Fallen Fort Bragg Soldier's Legacy Lives On
Fayetteville Observer | Drew Brooks
Two decades after her father died in a Fort Bragg training accident, Hannah Davis isn’t quite sure what memories are real.
The faint recollections of her childhood — Davis was 3 when her father died — have merged with stories shared with the family over the past 20 years.
But there’s one story that Davis knows is all hers. It starts with her mother, Ann, toweling a young Hannah off after a bath. “It’s super embarrassing,” Davis said.
She remembers her mother wrapping her up tight — arms and all — in a towel and then sending her off to her father. “I’d run out to the living room to see my dad and he’d goofily yell ‘Where’s your arms?’ and I’d shake my arms free,” Davis said.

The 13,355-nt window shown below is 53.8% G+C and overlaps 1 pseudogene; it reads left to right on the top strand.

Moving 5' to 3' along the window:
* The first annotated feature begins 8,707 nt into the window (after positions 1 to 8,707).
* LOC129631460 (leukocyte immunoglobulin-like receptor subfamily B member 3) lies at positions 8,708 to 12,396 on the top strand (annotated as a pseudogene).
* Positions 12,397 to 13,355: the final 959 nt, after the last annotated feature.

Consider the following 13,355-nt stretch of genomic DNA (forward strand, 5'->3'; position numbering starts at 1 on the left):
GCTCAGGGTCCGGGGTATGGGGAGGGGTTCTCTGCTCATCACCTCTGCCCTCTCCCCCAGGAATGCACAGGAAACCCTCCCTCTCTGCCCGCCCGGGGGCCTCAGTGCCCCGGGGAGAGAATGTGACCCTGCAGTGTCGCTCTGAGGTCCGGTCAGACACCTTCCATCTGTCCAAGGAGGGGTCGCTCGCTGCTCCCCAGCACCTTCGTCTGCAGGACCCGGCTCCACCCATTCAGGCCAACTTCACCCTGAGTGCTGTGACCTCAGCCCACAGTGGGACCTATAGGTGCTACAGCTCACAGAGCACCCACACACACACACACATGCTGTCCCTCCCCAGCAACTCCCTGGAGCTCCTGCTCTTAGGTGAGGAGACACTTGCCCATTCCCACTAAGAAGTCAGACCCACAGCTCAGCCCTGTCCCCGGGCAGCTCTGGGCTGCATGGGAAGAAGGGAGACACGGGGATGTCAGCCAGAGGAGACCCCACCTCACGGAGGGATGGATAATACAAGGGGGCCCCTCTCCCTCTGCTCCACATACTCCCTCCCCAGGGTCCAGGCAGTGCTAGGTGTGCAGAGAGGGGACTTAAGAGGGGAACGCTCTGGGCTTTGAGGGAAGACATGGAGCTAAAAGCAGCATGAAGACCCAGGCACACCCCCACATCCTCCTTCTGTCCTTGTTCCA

“I love hearing my dad’s voice,” she said, after taking stock one more time of the cherished memory. “I can hear it in my head.”
First Lt. Jeffrey Davis died on Jan. 31, 1998. But the decorated soldier — who served in the enlisted ranks prior to becoming an officer — has left behind a legacy that is much more than a handful of medals.
Davis — now working for local FOX and CBS affiliates near Cadillac, Michigan — said she and a younger brother, Blake, are her father’s legacy.
That makes it all the more important to succeed, she said.
At the same time, her father’s sacrifice has given her a nudge in the right direction.
Thanks to scholarships from the Children of Fallen Patriots Foundation, Davis said she’s a 23-year-old college graduate with no student loans.
“It’s such a blessing,” she said. “Without a doubt, it’s fantastic. I know it’s a gift from my father.”
Davis said it’s amazing how so many people step in to support the families of fallen soldiers. But it’s a feeling she almost didn’t know for herself.